Cool comics in my collection #403: Marvel Team-Up #97, September 1980.
I have a nice little collection of Marvel Team-Up issues, and I knew that Spider-Man appeared in most of these, but I didn’t know until just now, after looking this up, that for the 150 total issues of this comic, Spider-Man is in all but 9. Or 9-and-a-half, if you want to count #126, which has two team-up stories in it, one with and one without Spider-Man. This title produced 7 annual issues, and all but one featured Spider-Man. Add that one to the list, also, if you want. So a Marvel Team-Up comic book without Peter Parker is a rare thing indeed, which brings us to this 1980 gem featuring the Hulk and Spider-Woman (Jessica Drew). The Hulk wasn’t a bad choice to guest in this title without Spider-Man, because he was doing well on network TV at the time, and they did get a spider-person in there, of the female variety. I wonder if there are any collectors who specialize in, for instance, just the issues of Marvel Team-Up that don’t have Spider-Man in them? There probably are. There are collectors for just about everything. If you specialize in anything from 1980, please add it to the comments section below for our time capsule commentary. The cover price of Marvel Team-Up #97 is 50 cents, while the current value is $5.
Recently Read Digital Comics
One of the reasons I’m loving digital comics is the discounted savings. And the availability of so many comics I missed out on the first time. And the ease of reading them on my tablet. Not to mention they are easier to store than physical comics, too! Each medium has its advantages, no doubt, and my heart has room for both.
Back in January, Amazon was offering Black Panther: Marvel Masterworks Vol. 1 and Vol. 2 for $4.99 apiece. It didn’t take much thought to click the buy button for each of these, and it was an excellent decision. I recently checked and they are selling for $9.99 on Amazon and $16.99 via comiXology (the cover price for the hardback volume is $64.95).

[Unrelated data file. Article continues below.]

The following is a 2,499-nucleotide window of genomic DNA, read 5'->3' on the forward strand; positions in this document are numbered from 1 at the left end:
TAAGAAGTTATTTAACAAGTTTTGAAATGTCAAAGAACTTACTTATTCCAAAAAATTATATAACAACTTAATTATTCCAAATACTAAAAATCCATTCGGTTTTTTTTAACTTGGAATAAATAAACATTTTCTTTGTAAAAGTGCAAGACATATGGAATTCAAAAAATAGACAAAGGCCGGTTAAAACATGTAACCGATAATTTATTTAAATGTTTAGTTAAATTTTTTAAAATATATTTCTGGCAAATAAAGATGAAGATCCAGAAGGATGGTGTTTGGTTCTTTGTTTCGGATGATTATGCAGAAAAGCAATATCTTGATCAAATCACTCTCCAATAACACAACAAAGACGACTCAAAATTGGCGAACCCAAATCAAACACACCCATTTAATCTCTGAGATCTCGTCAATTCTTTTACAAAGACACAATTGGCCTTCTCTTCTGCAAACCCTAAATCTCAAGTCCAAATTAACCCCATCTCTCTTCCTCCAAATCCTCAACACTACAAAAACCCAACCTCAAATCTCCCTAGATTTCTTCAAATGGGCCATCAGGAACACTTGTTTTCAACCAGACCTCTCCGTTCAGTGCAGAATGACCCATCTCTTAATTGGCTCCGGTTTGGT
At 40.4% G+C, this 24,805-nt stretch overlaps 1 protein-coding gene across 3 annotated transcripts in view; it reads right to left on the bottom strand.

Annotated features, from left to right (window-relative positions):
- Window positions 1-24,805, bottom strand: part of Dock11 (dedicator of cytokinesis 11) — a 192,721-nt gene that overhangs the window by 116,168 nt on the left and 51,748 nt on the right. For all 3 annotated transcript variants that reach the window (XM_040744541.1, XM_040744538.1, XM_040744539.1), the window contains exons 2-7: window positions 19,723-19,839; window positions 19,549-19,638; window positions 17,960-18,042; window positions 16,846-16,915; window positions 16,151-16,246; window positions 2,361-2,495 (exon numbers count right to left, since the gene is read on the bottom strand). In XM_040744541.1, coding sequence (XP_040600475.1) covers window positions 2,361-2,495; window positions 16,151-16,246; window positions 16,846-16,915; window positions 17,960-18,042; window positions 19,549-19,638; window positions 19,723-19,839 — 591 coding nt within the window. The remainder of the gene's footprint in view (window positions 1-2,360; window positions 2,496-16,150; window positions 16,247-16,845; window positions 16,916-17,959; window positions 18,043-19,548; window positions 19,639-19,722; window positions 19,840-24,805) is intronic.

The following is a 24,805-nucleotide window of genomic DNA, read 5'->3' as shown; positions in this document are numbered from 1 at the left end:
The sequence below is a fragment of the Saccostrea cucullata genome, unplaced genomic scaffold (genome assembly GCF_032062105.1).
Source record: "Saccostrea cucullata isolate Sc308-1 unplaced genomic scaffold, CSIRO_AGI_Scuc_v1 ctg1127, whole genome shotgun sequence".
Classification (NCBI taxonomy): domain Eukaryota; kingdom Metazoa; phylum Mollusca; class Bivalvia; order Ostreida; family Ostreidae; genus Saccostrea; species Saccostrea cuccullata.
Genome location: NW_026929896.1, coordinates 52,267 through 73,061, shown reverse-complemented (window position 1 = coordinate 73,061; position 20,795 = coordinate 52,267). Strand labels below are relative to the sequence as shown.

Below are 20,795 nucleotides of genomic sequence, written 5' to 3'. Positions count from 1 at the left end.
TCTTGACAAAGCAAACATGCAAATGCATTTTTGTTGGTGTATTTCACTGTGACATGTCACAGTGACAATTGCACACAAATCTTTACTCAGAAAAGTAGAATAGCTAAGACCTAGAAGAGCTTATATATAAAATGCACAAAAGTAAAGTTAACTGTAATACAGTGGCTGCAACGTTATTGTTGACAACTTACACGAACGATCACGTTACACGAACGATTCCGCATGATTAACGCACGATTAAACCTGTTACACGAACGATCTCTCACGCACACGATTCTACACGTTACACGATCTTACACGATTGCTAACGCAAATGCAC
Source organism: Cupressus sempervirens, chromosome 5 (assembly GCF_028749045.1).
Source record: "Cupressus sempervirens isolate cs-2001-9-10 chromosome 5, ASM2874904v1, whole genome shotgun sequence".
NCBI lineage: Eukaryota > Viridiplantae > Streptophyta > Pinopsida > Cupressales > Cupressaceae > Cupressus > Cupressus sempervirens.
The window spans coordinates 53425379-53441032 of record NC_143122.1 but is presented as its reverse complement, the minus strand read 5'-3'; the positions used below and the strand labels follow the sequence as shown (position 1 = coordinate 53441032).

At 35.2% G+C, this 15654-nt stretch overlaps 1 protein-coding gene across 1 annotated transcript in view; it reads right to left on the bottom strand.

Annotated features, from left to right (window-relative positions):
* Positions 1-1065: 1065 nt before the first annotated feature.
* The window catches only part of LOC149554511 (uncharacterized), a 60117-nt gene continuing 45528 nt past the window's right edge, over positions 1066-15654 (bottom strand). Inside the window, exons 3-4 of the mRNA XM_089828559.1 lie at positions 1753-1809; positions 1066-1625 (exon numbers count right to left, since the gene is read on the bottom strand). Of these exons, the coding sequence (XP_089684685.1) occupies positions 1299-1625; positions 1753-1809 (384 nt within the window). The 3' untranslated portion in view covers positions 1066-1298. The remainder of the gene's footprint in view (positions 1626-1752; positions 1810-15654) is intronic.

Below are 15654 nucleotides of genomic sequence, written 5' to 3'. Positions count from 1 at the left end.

But what if I decided instead to buy all 18 issues (number 6 – 22, and 24) of Jungle Action contained in this edition? I’d have a hunt on my hands, and maybe have to go to several different comic shops to find them all. And condition would vary, as would prices. I’d possibly have to spend much more than my budget allows. Check out the pricing by clicking here.
If you have both a comiXology and Amazon account, be sure to link them through comiXology (where you sign in), because then when you buy Kindle comics on Amazon you can read them with the comiXology app and take advantage of the Archive feature to store the comics when you finish reading them.
The Black Panther is getting more press today than ever before. He’s in the Civil War movie and will have his own movie in the near future. He has a current run at Marvel, and people are taking much more notice of the character. But my friends and I knew who he was in the Seventies, and we thought he was a pretty cool cat…or panther, at least. It took a while to read all 18 of these issues, but it was worth it, and made me feel awfully nostalgic for my childhood.